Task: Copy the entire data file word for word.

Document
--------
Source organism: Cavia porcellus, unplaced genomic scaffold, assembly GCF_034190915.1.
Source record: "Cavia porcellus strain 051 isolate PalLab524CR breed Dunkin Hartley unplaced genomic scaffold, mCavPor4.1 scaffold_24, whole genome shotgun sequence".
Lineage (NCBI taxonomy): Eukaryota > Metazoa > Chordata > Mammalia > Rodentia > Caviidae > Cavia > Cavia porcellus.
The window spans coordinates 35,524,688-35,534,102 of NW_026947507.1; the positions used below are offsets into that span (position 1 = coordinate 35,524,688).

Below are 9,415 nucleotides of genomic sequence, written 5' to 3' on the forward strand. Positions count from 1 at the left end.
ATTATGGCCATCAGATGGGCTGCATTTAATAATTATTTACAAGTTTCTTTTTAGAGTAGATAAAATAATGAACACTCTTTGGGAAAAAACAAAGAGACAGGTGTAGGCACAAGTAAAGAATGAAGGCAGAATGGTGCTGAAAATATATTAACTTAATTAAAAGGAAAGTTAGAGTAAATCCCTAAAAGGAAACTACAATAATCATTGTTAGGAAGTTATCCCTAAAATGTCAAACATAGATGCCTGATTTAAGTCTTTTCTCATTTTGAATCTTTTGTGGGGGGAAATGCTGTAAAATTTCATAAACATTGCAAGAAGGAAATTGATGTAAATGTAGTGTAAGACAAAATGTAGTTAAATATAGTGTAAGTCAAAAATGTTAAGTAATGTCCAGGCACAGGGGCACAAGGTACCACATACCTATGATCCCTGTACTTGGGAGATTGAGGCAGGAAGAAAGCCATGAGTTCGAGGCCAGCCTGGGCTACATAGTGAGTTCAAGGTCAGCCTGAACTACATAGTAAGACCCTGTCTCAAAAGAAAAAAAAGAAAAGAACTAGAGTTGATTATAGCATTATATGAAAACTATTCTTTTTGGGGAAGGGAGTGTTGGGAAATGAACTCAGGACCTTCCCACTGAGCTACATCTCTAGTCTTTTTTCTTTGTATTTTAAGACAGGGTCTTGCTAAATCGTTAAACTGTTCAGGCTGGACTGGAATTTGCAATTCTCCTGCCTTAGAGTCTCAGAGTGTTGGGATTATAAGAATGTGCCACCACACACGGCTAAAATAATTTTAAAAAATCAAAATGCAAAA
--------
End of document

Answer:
Source organism: Cavia porcellus, unplaced genomic scaffold, assembly GCF_034190915.1.
Source record: "Cavia porcellus strain 051 isolate PalLab524CR breed Dunkin Hartley unplaced genomic scaffold, mCavPor4.1 scaffold_24, whole genome shotgun sequence".
Lineage (NCBI taxonomy): Eukaryota > Metazoa > Chordata > Mammalia > Rodentia > Caviidae > Cavia > Cavia porcellus.
The window spans coordinates 35,524,688-35,534,102 of NW_026947507.1; the positions used below are offsets into that span (position 1 = coordinate 35,524,688).

Below are 9,415 nucleotides of genomic sequence, written 5' to 3' on the forward strand. Positions count from 1 at the left end.
ATTATGGCCATCAGATGGGCTGCATTTAATAATTATTTACAAGTTTCTTTTTAGAGTAGATAAAATAATGAACACTCTTTGGGAAAAAACAAAGAGACAGGTGTAGGCACAAGTAAAGAATGAAGGCAGAATGGTGCTGAAAATATATTAACTTAATTAAAAGGAAAGTTAGAGTAAATCCCTAAAAGGAAACTACAATAATCATTGTTAGGAAGTTATCCCTAAAATGTCAAACATAGATGCCTGATTTAAGTCTTTTCTCATTTTGAATCTTTTGTGGGGGGAAATGCTGTAAAATTTCATAAACATTGCAAGAAGGAAATTGATGTAAATGTAGTGTAAGACAAAATGTAGTTAAATATAGTGTAAGTCAAAAATGTTAAGTAATGTCCAGGCACAGGGGCACAAGGTACCACATACCTATGATCCCTGTACTTGGGAGATTGAGGCAGGAAGAAAGCCATGAGTTCGAGGCCAGCCTGGGCTACATAGTGAGTTCAAGGTCAGCCTGAACTACATAGTAAGACCCTGTCTCAAAAGAAAAAAAAGAAAAGAACTAGAGTTGATTATAGCATTATATGAAAACTATTCTTTTTGGGGAAGGGAGTGTTGGGAAATGAACTCAGGACCTTCCCACTGAGCTACATCTCTAGTCTTTTTTCTTTGTATTTTAAGACAGGGTCTTGCTAAATCGTTAAACTGTTCAGGCTGGACTGGAATTTGCAATTCTCCTGCCTTAGAGTCTCAGAGTGTTGGGATTATAAGAATGTGCCACCACACACGGCTAAAATAATTTTAAAAAATCAAAATGCAAAA